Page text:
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  7. can you add sugar to make the red cabbage sweet? or would this ruin it?
    Thanks :))

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  8. Yes, possibly - but I think you would need to dissolve the sugar in the venegar beforehand (perhaps warm it to assist this process?).

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  9. I am new to canning/pickling. Do these need to be stored in the fridge or any particular place? I am living in Romania, and our fridge has limited space, but our balcony is very cool in fall and winter and early spring.

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    1. We keep ours in an ordinary kitchen cupboard. A dark, cool place would be best, but not too cold - it's definitely not necessary to keep it in the fridge. Cabbage pickled this way will keep for several months, but loses its vitality after about six months.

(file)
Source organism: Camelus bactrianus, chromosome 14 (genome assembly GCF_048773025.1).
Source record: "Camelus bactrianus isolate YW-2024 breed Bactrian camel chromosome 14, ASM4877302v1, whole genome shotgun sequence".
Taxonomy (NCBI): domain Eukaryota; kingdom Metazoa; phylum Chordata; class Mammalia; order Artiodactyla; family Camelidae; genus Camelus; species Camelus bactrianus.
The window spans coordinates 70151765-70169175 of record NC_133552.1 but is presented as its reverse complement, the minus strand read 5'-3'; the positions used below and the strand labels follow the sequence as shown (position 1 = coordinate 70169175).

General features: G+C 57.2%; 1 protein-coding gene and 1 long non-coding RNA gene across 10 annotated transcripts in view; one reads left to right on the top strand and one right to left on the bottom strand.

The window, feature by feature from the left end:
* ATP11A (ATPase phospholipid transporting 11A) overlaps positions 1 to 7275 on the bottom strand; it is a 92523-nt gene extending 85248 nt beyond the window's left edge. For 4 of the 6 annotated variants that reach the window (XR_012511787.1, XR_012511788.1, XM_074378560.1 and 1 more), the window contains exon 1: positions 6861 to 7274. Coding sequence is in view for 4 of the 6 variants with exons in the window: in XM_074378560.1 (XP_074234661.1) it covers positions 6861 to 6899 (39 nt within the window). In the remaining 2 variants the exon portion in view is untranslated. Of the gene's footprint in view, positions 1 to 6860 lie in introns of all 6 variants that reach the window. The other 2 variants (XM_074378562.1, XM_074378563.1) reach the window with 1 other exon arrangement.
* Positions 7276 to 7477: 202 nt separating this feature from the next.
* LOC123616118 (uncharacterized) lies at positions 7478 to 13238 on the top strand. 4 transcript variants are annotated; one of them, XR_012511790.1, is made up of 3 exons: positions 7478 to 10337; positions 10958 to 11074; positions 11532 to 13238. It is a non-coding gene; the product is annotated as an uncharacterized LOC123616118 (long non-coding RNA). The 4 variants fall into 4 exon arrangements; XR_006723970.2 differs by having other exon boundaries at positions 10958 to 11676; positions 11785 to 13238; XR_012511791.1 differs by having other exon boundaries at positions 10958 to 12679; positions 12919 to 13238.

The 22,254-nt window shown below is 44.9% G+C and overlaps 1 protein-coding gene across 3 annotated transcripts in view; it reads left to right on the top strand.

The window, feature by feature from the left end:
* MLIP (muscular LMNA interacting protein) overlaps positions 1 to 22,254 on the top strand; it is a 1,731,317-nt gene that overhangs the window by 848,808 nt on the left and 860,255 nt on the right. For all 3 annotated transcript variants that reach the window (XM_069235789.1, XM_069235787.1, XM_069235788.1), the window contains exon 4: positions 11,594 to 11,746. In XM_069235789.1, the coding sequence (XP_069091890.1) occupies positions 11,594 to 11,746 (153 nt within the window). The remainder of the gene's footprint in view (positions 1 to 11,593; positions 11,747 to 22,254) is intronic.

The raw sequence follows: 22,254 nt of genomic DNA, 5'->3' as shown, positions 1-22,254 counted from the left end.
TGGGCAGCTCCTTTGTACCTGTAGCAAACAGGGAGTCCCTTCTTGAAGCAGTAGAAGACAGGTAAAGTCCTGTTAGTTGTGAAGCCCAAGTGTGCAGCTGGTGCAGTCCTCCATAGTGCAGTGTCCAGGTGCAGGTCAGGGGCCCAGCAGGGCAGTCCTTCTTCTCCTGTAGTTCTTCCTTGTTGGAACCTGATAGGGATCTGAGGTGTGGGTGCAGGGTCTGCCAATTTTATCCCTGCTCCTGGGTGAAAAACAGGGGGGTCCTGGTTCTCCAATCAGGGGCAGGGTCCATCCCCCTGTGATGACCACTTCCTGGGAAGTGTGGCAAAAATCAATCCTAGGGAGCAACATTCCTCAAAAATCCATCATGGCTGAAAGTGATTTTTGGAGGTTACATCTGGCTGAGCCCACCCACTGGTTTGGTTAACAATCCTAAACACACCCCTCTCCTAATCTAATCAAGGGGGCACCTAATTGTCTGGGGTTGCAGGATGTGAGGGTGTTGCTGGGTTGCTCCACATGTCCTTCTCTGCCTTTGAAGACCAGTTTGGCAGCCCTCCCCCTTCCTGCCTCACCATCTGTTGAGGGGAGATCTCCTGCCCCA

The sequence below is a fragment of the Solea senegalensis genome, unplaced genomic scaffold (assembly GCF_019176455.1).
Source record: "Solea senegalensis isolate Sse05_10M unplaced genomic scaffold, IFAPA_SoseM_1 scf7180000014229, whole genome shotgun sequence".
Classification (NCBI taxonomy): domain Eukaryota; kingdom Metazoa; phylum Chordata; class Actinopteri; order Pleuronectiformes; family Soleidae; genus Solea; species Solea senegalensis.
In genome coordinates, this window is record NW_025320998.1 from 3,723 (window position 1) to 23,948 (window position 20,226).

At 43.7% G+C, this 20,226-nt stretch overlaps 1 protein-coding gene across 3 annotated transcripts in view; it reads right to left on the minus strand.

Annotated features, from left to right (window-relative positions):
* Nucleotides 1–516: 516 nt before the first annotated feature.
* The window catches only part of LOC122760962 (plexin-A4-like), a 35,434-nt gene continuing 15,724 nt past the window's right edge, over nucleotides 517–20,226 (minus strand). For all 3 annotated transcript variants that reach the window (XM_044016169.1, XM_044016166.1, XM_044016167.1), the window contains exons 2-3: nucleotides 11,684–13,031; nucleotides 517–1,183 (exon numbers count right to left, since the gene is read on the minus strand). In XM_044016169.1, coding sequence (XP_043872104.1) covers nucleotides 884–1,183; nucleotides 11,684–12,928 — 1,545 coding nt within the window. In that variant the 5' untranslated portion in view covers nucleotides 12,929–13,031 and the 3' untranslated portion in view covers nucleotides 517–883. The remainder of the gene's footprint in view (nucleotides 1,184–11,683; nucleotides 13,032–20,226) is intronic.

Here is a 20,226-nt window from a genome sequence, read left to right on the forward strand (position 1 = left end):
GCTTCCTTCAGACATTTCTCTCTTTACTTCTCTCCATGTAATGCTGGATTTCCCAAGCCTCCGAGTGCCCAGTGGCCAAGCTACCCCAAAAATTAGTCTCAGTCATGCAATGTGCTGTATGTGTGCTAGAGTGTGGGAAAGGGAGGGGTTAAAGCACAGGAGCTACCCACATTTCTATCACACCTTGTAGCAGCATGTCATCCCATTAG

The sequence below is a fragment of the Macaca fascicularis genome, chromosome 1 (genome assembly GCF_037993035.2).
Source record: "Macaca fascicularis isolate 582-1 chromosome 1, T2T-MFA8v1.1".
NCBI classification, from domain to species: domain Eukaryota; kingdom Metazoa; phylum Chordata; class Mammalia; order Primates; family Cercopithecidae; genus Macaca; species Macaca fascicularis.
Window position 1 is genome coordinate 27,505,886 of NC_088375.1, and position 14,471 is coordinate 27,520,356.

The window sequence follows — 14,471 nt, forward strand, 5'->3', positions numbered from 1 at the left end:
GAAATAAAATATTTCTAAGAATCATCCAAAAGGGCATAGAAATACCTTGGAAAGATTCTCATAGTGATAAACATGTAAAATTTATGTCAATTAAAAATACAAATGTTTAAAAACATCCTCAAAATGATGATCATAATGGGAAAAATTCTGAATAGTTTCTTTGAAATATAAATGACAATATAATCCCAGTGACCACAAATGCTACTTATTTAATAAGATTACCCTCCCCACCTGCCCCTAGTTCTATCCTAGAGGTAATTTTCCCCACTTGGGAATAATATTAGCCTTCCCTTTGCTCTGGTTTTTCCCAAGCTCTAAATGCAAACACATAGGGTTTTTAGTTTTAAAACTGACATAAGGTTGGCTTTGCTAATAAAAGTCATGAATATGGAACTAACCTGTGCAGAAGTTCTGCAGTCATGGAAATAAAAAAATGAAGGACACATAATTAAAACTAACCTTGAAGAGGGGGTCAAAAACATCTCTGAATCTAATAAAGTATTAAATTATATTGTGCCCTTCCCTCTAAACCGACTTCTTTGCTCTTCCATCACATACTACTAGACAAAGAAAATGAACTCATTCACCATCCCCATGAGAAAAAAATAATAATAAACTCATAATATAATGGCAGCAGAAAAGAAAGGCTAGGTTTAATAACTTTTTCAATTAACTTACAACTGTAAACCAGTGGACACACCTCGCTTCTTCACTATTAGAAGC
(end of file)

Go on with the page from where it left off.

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    2. I've just pickled two big jars of red cabbage. Personally I like my pickles with a bit of a chilli bite. From what I've learnt from past pickling experience though, to keep stuff crispy you need tannins from leaves. Grape, raspberry, oak are all good. Bay leaves & cloves may be a good second best.

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  10. I've made the red cabbage recipe, absolutely lovely, definitely will be making more